Flutie Fellows are young adults with autism who have been invited to work with the Flutie Foundation in support of the following objectives:

  1. Pursue career opportunities and related life goals.
  2. Promote respect, inclusion, and opportunities for all people with autism.
  3. Serve as ambassadors for Flutie Foundation.

The Flutie Foundation provides compensation to the Flutie Fellow for a minimum of one year (or on a project basis), and works with the Fellow and his/her family/network to make connections and build relationships in chosen industries/communities.


Kyle Grossman was born premature, resulting in very poor vision and little muscle development; he’d learn to walk at four years old. Neil and Dori Grossman, Kyle’s parents, were determined to give him as normal a childhood as possible. In high school, Kyle joined the high school cross country team despite his unorthodox form and inability to run in a straight line. Every race he was able to finish was a miracle to his parents and served as inspiration to those around him.

After continued improvement throughout high school, Kyle became one of the most dedicated members of his local running club upon graduation.

“Kyle wakes up running, eats running and goes to sleep running,” said his father.

Now 25, Kyle has run two sub 4:00:00 marathons and in 2018 he completed his life-long goal of running the Boston Marathon as member of Dougie’s Team. As a Flutie Fellow, Kyle continues to raise awareness for the Flutie Foundation by competing in races in his hometown of Frescno, CA. Kyle is running to give back to others with autism who may not be as fortunate, and hopes to inspire people with his passion for the sport.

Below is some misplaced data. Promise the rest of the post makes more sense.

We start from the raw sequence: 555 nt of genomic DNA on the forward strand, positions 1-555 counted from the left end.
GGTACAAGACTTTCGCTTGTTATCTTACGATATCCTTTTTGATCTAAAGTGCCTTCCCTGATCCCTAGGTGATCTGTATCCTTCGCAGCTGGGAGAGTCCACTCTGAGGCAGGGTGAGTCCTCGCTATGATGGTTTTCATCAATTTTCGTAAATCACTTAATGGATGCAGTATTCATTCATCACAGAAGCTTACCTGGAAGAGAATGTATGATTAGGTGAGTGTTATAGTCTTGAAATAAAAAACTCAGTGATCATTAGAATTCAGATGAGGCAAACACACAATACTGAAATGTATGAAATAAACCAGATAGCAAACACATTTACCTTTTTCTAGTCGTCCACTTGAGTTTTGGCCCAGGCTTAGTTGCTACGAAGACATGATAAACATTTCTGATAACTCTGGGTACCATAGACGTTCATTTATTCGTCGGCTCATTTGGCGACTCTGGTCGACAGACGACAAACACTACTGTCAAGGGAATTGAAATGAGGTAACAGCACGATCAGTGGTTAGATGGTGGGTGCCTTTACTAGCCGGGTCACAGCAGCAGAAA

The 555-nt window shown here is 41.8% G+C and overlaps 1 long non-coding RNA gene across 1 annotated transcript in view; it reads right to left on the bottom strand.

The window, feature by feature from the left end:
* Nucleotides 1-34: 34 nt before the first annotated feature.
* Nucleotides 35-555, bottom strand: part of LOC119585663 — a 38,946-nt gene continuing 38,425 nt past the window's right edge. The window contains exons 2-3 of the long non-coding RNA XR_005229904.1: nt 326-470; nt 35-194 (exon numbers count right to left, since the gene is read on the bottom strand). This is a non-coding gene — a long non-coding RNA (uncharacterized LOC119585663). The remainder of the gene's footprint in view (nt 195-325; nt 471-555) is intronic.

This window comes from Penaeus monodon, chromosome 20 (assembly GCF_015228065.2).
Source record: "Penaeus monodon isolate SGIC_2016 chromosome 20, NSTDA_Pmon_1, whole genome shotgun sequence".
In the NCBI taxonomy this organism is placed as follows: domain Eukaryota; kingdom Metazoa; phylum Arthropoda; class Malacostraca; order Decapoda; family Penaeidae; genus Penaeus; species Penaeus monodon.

Check out this most recent video of Kyle training >>  


Andrew Roberts was diagnosed with autism when with PDD/NOS when he was 2 and his parents were told he may never speak.  But thanks to his early diagnosis and intensive home ABA services he was able to make significant progress in a very short time and was able to enter public school with supports at age 3. Capitalizing on his love of letters and numbers Andrew's parents gave him some baseball cards and he soon began learning all of the players numbers. This evolved into a love of the game and learning the Red Sox starting lineup. In 2009 at the age of 5 he got to read the lineup on TV for NESN as a junior announcer as well as say “Play Ball” at the beginning of a Sox game.

His fandom has grown over the years and after checking out a book at the library called "how to start a blog" he started his own sports blog BostonSportsMania 5 years ago. His research has been featured on 98.5 The Sports Hub.  This past Summer Andrew interned at the Boston Herald and attended Sports Announcer camp for a 5th consecutive year. 

Today as a Flutie Fellow, Andrew continues to work towards his goal of becoming a professional sports broadcaster. He recently covered the Special Olympics Games in Seattle and was invited to be a member of the press at the New England Patriots Training Camp.  Andrew has served the Emcee for the Flutie 5k for the last two consecutive years. 

Watch Andrew interview Doug Flutie at our most recent Night to Shine Gala>>